Related venues

»  Studio Museum in Harlem

New York, United States of America

The Shadows Took Shape

Group show at Studio Museum in Harlem. 2013 - 2014
Date: 14 November, 2013 until 9 March, 2014
Curator: Naima J. Keith and Zoe Whitley
Organiser: Studio Museum in Harlem

The Shadows Took Shape was an exhibition held at Studio Museum in Harlem, 14 November  - 9 March 2014. A review of the exhibition was written by Miriam Atkin and appeared in the March 2014 issue of Art in America, on pages 145-146.

From the review: “The Shadows Took Shape,” which borrows its title from a poem by the renowned jazz musician Sun Ra, is an exhibition about channeling technological visions not toward commodity culture - the standard beneficiary of scientific ingenuity - but toward a release from present constraints into a broadly self-determined future. Studio Museum assistant curator Naima J. Keith and independent curator Zoe Whitley have collected 60 works by 29 international artists around the concept of “Afrofuturism,” a term coined in 1994 by theorist Mark Dery to indicate an aesthetic mode that intermngles pan-African concerns with science fiction and fantasy imagery. Nodding to the reigning influence of Sun Ra’s 1972 mytho-satirical sci-fi film, Space is the Place, the show gives much attention to the moving image. as a whole, the film and video program, including works by [John] Akomfrah, Wanuri Kahui, Wangechi Mutu, the Otolith Group and Larissa Sansour being screeened sequentially in the downstairs gallery, provides a useful, essayistic background to the show’s theme.”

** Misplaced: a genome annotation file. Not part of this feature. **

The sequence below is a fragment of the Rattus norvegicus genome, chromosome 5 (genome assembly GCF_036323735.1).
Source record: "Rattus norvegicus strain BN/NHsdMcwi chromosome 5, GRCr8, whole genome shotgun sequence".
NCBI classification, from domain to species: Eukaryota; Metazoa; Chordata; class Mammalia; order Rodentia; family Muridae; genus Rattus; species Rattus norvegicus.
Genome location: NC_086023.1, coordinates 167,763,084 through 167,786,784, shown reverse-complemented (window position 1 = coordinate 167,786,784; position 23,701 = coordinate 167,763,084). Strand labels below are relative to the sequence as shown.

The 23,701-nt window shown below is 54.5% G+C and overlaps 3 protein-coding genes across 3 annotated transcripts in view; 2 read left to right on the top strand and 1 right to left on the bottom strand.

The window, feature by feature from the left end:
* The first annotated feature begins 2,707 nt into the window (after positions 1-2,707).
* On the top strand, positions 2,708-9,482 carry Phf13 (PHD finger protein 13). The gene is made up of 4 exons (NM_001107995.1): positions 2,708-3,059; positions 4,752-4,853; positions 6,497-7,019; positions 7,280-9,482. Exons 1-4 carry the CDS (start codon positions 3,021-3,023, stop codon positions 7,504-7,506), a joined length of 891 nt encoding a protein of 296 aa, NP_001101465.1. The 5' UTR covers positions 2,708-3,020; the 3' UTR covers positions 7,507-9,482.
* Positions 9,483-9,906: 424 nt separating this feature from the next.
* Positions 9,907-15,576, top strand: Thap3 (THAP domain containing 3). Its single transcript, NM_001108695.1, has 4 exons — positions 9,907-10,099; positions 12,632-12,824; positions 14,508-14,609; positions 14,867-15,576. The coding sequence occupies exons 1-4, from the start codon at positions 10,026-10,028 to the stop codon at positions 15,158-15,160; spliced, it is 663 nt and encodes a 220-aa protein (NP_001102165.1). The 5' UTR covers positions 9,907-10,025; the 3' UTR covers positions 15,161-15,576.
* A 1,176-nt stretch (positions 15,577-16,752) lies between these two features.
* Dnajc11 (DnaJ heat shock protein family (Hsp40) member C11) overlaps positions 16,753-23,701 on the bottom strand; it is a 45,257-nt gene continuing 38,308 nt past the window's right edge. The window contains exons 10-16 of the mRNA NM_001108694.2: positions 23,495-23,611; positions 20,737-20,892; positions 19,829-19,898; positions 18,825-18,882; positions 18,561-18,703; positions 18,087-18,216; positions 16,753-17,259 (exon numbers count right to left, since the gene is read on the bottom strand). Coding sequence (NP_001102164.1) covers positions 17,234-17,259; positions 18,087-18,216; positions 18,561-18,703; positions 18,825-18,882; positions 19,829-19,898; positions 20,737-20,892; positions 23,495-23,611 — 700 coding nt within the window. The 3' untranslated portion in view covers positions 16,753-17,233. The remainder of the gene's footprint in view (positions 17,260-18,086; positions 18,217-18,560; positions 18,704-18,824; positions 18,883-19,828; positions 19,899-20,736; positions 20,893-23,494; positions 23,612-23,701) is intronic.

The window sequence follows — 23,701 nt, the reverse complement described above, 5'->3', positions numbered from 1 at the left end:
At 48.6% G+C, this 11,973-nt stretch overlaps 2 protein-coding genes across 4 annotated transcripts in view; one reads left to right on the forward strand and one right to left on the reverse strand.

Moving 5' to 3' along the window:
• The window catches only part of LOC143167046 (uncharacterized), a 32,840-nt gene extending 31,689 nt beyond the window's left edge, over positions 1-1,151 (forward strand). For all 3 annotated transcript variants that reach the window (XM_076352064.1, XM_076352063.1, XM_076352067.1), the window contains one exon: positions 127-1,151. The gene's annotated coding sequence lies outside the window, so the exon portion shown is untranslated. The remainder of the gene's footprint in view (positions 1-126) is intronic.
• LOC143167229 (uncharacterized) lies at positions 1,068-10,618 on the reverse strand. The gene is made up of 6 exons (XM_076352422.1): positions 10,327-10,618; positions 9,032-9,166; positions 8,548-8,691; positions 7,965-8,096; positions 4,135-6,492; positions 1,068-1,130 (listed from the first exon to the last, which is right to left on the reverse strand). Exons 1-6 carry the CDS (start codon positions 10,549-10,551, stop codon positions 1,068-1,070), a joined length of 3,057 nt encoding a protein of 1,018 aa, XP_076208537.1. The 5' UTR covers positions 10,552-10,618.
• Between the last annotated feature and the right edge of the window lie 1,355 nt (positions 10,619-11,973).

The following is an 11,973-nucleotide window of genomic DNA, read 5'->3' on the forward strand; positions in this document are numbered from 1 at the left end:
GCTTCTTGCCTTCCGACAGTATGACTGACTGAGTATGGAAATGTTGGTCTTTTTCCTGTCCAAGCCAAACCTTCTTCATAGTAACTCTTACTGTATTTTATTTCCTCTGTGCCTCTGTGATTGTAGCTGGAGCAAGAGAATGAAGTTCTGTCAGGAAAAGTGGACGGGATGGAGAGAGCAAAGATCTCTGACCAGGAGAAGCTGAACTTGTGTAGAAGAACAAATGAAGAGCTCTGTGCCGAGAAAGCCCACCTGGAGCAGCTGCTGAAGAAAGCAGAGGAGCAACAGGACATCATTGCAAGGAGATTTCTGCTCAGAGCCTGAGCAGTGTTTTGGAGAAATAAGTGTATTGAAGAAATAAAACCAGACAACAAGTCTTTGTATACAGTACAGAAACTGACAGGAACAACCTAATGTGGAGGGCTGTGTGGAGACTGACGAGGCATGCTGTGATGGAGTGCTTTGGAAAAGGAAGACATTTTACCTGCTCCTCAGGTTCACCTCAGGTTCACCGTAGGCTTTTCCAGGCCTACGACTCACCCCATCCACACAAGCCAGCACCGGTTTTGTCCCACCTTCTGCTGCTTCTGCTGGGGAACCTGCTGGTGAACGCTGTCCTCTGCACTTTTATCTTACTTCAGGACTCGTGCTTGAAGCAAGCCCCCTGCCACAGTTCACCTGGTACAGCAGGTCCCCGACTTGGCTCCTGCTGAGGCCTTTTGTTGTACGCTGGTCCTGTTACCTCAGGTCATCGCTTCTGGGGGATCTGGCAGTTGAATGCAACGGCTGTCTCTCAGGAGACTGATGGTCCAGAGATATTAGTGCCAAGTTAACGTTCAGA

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Review relating to an exhibition, 2014

Exhibition venues

»  Studio Museum in Harlem

New York, United States of America